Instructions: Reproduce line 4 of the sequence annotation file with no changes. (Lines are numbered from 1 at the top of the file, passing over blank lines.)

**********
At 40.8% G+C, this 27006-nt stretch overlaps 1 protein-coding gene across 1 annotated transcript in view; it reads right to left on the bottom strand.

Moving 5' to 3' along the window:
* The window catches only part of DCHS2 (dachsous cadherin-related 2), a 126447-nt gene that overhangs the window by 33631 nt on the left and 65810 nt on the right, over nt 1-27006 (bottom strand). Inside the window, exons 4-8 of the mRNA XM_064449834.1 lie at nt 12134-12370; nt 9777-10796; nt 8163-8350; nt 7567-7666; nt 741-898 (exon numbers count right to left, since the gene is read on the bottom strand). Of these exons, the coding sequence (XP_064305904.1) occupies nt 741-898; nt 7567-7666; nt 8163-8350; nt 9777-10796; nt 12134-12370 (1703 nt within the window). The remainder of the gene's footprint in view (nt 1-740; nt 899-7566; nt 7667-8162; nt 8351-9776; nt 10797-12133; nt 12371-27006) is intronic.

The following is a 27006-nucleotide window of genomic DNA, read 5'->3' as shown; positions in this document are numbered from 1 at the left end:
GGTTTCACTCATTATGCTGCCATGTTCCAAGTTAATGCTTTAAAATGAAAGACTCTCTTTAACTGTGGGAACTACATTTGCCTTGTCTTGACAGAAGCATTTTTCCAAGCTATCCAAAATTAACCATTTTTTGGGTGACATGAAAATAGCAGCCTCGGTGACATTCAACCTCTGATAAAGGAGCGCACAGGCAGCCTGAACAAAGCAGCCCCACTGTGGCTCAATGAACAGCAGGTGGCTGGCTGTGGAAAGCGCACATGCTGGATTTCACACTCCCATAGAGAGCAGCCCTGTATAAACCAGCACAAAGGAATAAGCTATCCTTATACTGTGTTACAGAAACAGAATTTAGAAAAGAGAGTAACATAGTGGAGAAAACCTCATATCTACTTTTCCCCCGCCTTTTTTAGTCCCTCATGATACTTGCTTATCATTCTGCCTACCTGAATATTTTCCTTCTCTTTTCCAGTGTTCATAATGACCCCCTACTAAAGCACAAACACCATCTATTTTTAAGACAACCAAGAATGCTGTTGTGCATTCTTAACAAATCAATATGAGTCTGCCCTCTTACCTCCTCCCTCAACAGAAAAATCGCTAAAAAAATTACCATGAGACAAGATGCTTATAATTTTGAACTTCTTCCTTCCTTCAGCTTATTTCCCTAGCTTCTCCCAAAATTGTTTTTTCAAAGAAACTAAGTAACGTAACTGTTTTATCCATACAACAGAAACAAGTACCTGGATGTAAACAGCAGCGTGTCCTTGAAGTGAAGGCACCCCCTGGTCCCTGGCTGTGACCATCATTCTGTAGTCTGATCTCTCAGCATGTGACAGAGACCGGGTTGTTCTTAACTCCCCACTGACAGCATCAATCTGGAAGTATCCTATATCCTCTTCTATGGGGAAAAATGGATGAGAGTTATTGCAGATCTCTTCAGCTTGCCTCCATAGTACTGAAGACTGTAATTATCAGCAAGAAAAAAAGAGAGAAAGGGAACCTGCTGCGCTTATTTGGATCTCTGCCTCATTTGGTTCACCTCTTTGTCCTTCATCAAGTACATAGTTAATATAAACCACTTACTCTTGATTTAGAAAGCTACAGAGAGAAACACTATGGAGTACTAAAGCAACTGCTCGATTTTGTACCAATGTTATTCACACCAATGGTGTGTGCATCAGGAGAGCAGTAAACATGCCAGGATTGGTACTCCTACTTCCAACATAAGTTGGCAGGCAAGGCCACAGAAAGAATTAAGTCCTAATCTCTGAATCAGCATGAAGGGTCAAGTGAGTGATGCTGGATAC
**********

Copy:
The following is a 27006-nucleotide window of genomic DNA, read 5'->3' as shown; positions in this document are numbered from 1 at the left end: